"Hey, David, are you a sports bettor, too?" he said to an older man who came over to say hello.
Some young men arrived to place bets for football games and then departed. Many placed a bet called a parlay, in which a bettor can make a single bet on the outcome of multiple games, winning a bigger potential payout.
Parlay bets are also popular with bookmakers because they generate a larger profit margin for the house. During the first five months of legal sports betting in New Jersey, when bettors wagered $586 million on all contests, sportsbooks won 8.5 percent of the money wagered on parlays, compared to 4.6 percent of the money bet on individual football, baseball, and basketball games.
"Here's a young guy, he's got his parlay card," Lipkin said, pointing to a bettor sitting at one of the desks. "Here's another guy, he's got his dinner, he's going to sit down and study. It's definitely skewing young."
A man and a woman in their 20s — the man wore an Ohio State Buckeyes shirt — were busy studying odds sheets. "These two people, they'd never be playing a slot machine downstairs, just a guess on my part," said Lipkin.
But some old habits are hard to kick. Gaming board members, who toured the facility last week, quizzed Hollywood officials about the sportsbook during a hearing Wednesday over the casino's 10-year license renewal, and board member Sean Logan noted that even the area's nonsmoking section smelled like tobacco.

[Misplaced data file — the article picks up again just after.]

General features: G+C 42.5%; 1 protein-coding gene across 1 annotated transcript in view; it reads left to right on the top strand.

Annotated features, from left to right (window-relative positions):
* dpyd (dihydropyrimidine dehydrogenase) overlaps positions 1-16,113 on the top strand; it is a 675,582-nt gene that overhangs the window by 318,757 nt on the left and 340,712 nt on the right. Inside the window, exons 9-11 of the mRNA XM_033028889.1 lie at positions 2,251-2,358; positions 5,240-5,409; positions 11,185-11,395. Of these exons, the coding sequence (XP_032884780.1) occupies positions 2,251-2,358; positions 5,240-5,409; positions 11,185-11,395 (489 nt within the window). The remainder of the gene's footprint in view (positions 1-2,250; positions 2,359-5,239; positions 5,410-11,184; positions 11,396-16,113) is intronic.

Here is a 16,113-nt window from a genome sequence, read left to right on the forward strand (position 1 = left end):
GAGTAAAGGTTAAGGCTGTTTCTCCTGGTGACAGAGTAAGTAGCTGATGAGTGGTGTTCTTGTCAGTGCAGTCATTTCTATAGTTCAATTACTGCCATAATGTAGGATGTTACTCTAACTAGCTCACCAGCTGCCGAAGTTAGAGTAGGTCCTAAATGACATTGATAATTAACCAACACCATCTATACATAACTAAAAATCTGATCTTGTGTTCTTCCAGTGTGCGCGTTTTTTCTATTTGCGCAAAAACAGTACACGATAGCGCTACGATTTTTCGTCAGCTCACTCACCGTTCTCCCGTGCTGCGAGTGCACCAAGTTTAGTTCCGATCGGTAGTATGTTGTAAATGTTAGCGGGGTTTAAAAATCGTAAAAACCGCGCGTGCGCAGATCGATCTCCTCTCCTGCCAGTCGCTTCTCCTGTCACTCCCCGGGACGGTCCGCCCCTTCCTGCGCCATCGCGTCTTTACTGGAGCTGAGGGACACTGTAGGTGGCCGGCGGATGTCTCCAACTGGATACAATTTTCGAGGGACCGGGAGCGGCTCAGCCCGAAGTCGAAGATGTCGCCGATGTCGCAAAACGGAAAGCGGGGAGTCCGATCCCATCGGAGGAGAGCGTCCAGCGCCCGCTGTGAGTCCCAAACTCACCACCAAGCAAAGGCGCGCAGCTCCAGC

"Any plan to improve the air-quality system?" Logan asked. "No matter what section you went into, you smell it."
Ihm said that the sportsbook retained the smoking and nonsmoking sections from the horse-racing simulcast area. "Obviously, we didn't want to upset the folks that have been utilizing that room for several years," he said. The experience of smokers and nonsmokers is "something we need to monitor and watch and see how that room evolves."
A man who gave his name only as Ryan, 36, an addiction counselor from Lancaster, said he previously placed sports bets at Delaware casinos or with "a friend" — that is, ahem, an illegal bookie.
"I'm very excited about legal sports betting," he said. "When you bet with a friend, you don't have to have money, and I've seen some people dig themselves deep into a hole. Here, if you don't have the money, you don't bet."
Ryan said he planned to make a series of parlay bets on the weekend's NFL games, starting with last Thursday night's game involving Dallas. Though he detests the Cowboys, he thought they were a good bet as underdogs against the Saints — a wise bet, since the Cowboys won in a 13-10 upset. "Bet with your head, not your heart," he said.
A few rows away, Scott Swartz, a contractor from Hershey, studied the odds sheets along with his wife, Lisa. They are about 50 years old.
"I just sat down and looked over the options," said Swartz. "It's set up a lot like Vegas."
Swartz said he sometimes wagered in Nevada and through a friend. He also said the casino's cash-only policy was a sensible way to manage wagers. "It's good entertainment," he said. "And you're prepaid here."